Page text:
Children without access to education will be even more vulnerable to violence and the risk of child marriages will increase. Save the Children is working with the Afghan authorities both to provide vulnerable children with access to education at this time and to ensure that they can return to school as quickly as possible.

National borders have been closed all over the world, while at the same time, one border crossing is busier than ever before – Afghanistan’s western border with Iran. In March alone over 145,000 Afghans returned from Iran, a country where coronavirus has caused the deaths of over 6,277 people, while close to a  100,000 have tested positive. Currently there are reports of 2,900 cases and 90 deaths in Afghanistan. Many of those infected had returned from Iran.

The large numbers of people who are now returning from Iran, where there are up to four million Afghan refugees and migrant workers, is causing concern. The government in Kabul sought to close the border on 23 February, but was forced to reopen it the following day. Tens of thousands of people who fled the virus were trapped in no-man’s-land between the two countries. In total, almost 200,000 people have returned to Afghanistan so far in 2020, according to the International Organization for Migration (IOM).

The healthcare system in Afghanistan is not capable of dealing with the virus without significant foreign help, even though it has been significantly strengthened by foreign aid since 2001. The WHO is now assisting the Afghan authorities with testing and building up the necessary infrastructure along the border. Funds from the EU and elsewhere are helping to secure equipment to prevent infection, including PPE for health workers. Even so, the needs are overwhelming.

Norwegian military personnel running field hospitals in Afghanistan have taken in the first coronavirus patients. They have told the Norwegian tabloid VG of their fears about huge numbers of unrecorded cases.

According to the BBC, the Afghan health authorities fear that 16 million of the country’s population of 30 million could become infected. The worst-case scenario would involve 700,000 hospital admissions, 220,000 patients requiring intensive care, and potentially 110,000 deaths.

The consequences of the virus for the global economy also represents a serious threat for Afghanistan. International aid comprises almost 20 percent of Afghanistan’s total gross national product (GDP) and more than 75 percent of the central government budget. If donor countries start cutting their aid budgets in order to deal with their own economic crises, the consequences for Afghanistan will be catastrophic. Norway is recognized as an effective and flexible provider of aid to Afghanistan over the course of many decades.

The Norwegian authorities must now increase their aid to Afghanistan in order to finance the country’s plan for a response to coronavirus, and humanitarian organizations must scale up their efforts as quickly as possible. This means providing funds for badly needed equipment such as tests, PPE for health workers, and ventilators for the sickest patients. It is important that the needs of the most vulnerable are prioritized. In addition, Afghanistan’s neighbouring countries must ensure free passage for important supplies, and aid workers.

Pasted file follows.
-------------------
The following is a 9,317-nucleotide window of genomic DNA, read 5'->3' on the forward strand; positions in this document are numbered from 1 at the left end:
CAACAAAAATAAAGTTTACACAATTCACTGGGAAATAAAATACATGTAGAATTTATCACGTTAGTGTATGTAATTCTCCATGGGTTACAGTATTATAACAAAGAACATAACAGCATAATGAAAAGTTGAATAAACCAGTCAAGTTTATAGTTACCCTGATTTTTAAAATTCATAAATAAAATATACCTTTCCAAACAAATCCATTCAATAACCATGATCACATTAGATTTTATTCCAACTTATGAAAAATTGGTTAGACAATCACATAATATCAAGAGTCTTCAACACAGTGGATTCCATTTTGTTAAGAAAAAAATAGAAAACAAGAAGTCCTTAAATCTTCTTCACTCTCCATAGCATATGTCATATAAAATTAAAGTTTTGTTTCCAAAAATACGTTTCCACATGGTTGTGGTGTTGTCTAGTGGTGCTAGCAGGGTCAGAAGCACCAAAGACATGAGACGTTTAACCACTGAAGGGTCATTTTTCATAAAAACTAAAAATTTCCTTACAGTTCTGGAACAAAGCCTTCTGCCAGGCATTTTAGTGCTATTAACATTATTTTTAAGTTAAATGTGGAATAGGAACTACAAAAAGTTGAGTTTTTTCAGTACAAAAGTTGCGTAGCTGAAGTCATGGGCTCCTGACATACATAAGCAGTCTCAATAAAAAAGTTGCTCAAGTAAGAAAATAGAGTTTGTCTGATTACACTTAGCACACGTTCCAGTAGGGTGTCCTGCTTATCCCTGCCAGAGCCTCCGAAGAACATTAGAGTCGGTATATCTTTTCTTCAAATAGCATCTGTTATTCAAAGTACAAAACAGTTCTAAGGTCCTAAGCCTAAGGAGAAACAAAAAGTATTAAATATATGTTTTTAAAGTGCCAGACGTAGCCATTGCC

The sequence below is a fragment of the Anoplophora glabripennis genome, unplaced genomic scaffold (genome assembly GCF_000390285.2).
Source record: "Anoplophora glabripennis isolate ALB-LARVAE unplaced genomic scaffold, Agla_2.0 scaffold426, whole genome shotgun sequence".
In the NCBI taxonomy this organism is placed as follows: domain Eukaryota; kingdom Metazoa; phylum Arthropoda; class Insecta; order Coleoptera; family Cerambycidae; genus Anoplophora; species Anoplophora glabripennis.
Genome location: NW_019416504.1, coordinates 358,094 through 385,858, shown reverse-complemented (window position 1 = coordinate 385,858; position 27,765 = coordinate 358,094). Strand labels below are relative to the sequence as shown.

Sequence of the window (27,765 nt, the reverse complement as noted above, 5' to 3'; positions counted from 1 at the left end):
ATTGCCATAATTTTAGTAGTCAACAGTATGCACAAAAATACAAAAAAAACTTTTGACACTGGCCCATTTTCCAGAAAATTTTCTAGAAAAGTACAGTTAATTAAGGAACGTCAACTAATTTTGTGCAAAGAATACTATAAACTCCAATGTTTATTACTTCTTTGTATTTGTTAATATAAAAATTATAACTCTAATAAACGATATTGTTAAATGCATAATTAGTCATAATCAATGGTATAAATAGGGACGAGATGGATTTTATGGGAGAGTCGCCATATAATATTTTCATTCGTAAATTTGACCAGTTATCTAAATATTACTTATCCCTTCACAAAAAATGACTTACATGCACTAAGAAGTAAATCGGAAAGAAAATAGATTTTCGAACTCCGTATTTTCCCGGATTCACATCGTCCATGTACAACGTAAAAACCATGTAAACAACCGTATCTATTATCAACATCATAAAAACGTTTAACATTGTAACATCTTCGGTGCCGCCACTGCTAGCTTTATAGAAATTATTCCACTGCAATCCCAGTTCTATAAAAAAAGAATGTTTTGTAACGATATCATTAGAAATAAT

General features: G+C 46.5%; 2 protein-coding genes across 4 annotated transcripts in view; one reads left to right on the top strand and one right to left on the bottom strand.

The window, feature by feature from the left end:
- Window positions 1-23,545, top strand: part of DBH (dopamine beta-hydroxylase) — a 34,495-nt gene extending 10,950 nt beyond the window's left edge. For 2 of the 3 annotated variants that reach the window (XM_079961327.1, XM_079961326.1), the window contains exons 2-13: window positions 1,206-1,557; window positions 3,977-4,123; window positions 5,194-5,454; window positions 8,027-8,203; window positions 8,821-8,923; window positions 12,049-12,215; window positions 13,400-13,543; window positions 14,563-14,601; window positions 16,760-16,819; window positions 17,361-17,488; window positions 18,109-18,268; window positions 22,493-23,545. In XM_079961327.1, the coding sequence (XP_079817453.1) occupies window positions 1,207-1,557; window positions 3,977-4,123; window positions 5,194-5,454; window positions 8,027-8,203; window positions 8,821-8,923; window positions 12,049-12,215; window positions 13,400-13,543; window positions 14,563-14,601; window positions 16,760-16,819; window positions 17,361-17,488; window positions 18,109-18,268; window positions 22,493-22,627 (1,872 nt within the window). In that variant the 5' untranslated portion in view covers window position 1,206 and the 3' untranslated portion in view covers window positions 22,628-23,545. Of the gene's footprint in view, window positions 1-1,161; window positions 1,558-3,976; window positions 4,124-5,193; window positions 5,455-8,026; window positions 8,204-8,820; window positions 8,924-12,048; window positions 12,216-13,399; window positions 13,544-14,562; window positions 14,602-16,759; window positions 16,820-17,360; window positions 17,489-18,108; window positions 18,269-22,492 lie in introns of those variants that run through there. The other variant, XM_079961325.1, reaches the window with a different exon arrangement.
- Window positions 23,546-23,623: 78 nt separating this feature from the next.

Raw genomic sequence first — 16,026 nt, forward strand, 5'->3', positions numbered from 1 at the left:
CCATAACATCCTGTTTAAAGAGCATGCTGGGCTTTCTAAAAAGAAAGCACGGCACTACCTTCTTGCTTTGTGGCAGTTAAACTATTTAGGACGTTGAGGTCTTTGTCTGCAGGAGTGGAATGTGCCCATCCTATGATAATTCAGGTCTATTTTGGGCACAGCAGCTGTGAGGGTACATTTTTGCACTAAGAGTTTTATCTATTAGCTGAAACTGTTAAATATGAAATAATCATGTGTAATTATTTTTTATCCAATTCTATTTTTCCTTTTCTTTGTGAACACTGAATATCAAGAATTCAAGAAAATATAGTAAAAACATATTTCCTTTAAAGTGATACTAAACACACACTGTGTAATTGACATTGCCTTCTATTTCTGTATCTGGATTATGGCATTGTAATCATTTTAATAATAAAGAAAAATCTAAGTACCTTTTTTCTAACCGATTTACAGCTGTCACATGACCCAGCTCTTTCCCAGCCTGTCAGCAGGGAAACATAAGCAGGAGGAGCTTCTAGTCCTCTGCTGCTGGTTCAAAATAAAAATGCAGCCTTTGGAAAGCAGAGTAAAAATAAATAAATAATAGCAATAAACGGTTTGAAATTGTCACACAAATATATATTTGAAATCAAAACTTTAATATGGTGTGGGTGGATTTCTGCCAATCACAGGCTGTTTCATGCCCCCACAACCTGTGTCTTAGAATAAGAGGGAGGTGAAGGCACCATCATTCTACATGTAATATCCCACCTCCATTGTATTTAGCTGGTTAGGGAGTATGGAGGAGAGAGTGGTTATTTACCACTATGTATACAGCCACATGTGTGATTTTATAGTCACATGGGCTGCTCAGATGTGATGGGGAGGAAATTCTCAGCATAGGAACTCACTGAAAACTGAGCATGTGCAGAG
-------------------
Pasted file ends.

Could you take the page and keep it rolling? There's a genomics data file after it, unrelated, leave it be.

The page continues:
It is equally important that all parties to the conflict immediately comply with the call by the UN Secretary General, Antonio Guterres, for a global ceasefire during the pandemic. This could form the basis for the peace that Afghanistan so badly needs. Afghanistan must now use all available resources in the battle against coronavirus, but the country is completely reliant on support from the rest of the world!

The COVID-19 Resettlement Freeze: Towards a Permanent Suspension?

Written by

This text was originally posted on the UNSW Kaldor Centre blog and is-reposted here. The post also appears as part of the PRIO blog series Beyond the COVID Curve.

Migrants boarding the bus headed towards the processing center in Amman, Jordan 2015. Photo: IOM/Muse Mohammed via Flickr

The COVID-19 pandemic has triggered the suspension of international resettlement for refugees. According to the United Nations High Commissioner for Refugees (UNHCR) and the International Organization for Migration (IOM), resettlement-related travel will resume as soon as prudence and logistics permit. Meanwhile, individuals and families that were set to go are in limbo for the foreseeable future. However, this is not the first time that resettlement has been suspended on account of a public health emergency – and it may not be the last.

Before the pandemic, it was already clear that resettlement would struggle to make the comeback predicted at the 2016 UN Summit for Refugees and Migrants. There had been a sharp decline in resettlement to the US, which historically took the largest number of resettled refugees, and resettlement had been suspended altogether in some traditional receiving countries, such as Denmark in 2017. There was also the manifest unwillingness of the European Union (EU) and its member states to redistribute refugees hosted by Greece and Italy during the influx from Syria in 2015–16, and the EU’s push for emergency resettlement in African states rather than the EU.

Yet, the discretionary nature of refugee resettlement as a durable solution – rather than an obligation under international law – has long caused strong and seemingly sudden fluctuation in resettlement numbers for a variety of reasons. Therefore, it is far too early to assert the ‘death of resettlement’. Rather, it’s the time to revisit key debates to provide pointers on resettlement post-COVID-19.